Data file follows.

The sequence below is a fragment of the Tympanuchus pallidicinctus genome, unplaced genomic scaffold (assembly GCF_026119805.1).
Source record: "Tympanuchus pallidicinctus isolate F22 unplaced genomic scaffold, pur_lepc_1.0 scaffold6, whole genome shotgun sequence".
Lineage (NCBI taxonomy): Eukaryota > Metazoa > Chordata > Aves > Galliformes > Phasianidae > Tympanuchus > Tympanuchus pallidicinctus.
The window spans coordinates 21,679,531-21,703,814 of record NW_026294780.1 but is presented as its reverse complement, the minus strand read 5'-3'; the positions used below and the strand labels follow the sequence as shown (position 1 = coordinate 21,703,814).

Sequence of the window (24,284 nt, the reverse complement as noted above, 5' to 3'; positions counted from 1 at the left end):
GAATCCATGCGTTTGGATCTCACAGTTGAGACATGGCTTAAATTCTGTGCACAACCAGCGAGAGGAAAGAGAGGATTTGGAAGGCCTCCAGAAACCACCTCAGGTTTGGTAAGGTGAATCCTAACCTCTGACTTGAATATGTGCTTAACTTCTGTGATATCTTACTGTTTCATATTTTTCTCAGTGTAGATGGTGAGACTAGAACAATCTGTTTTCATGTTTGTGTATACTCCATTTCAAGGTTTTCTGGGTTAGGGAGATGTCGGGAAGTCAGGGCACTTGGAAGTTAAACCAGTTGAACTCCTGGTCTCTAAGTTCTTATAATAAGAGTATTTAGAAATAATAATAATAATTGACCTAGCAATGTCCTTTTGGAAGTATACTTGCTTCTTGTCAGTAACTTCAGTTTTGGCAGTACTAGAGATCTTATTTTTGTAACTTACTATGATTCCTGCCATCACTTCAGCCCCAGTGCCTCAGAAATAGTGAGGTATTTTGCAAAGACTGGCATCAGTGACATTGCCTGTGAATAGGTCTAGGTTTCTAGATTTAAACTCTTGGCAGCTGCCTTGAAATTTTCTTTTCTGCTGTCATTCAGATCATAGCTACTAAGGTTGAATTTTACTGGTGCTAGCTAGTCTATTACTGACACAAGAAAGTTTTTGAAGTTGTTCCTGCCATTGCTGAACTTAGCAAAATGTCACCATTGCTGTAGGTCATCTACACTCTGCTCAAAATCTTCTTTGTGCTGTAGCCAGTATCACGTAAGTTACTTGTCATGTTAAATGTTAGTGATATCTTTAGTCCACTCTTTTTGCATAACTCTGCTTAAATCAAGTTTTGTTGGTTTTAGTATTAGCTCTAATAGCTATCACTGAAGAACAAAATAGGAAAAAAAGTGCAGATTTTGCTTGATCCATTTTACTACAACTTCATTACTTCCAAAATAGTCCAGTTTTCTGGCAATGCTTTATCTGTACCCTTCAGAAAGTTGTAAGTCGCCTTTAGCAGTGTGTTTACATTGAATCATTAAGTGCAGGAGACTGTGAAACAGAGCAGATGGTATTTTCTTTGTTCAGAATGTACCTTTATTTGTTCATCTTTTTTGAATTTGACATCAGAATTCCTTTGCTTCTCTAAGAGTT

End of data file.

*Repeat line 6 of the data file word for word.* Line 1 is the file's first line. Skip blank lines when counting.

GAATCCATGCGTTTGGATCTCACAGTTGAGACATGGCTTAAATTCTGTGCACAACCAGCGAGAGGAAAGAGAGGATTTGGAAGGCCTCCAGAAACCACCTCAGGTTTGGTAAGGTGAATCCTAACCTCTGACTTGAATATGTGCTTAACTTCTGTGATATCTTACTGTTTCATATTTTTCTCAGTGTAGATGGTGAGACTAGAACAATCTGTTTTCATGTTTGTGTATACTCCATTTCAAGGTTTTCTGGGTTAGGGAGATGTCGGGAAGTCAGGGCACTTGGAAGTTAAACCAGTTGAACTCCTGGTCTCTAAGTTCTTATAATAAGAGTATTTAGAAATAATAATAATAATTGACCTAGCAATGTCCTTTTGGAAGTATACTTGCTTCTTGTCAGTAACTTCAGTTTTGGCAGTACTAGAGATCTTATTTTTGTAACTTACTATGATTCCTGCCATCACTTCAGCCCCAGTGCCTCAGAAATAGTGAGGTATTTTGCAAAGACTGGCATCAGTGACATTGCCTGTGAATAGGTCTAGGTTTCTAGATTTAAACTCTTGGCAGCTGCCTTGAAATTTTCTTTTCTGCTGTCATTCAGATCATAGCTACTAAGGTTGAATTTTACTGGTGCTAGCTAGTCTATTACTGACACAAGAAAGTTTTTGAAGTTGTTCCTGCCATTGCTGAACTTAGCAAAATGTCACCATTGCTGTAGGTCATCTACACTCTGCTCAAAATCTTCTTTGTGCTGTAGCCAGTATCACGTAAGTTACTTGTCATGTTAAATGTTAGTGATATCTTTAGTCCACTCTTTTTGCATAACTCTGCTTAAATCAAGTTTTGTTGGTTTTAGTATTAGCTCTAATAGCTATCACTGAAGAACAAAATAGGAAAAAAAGTGCAGATTTTGCTTGATCCATTTTACTACAACTTCATTACTTCCAAAATAGTCCAGTTTTCTGGCAATGCTTTATCTGTACCCTTCAGAAAGTTGTAAGTCGCCTTTAGCAGTGTGTTTACATTGAATCATTAAGTGCAGGAGACTGTGAAACAGAGCAGATGGTATTTTCTTTGTTCAGAATGTACCTTTATTTGTTCATCTTTTTTGAATTTGACATCAGAATTCCTTTGCTTCTCTAAGAGTT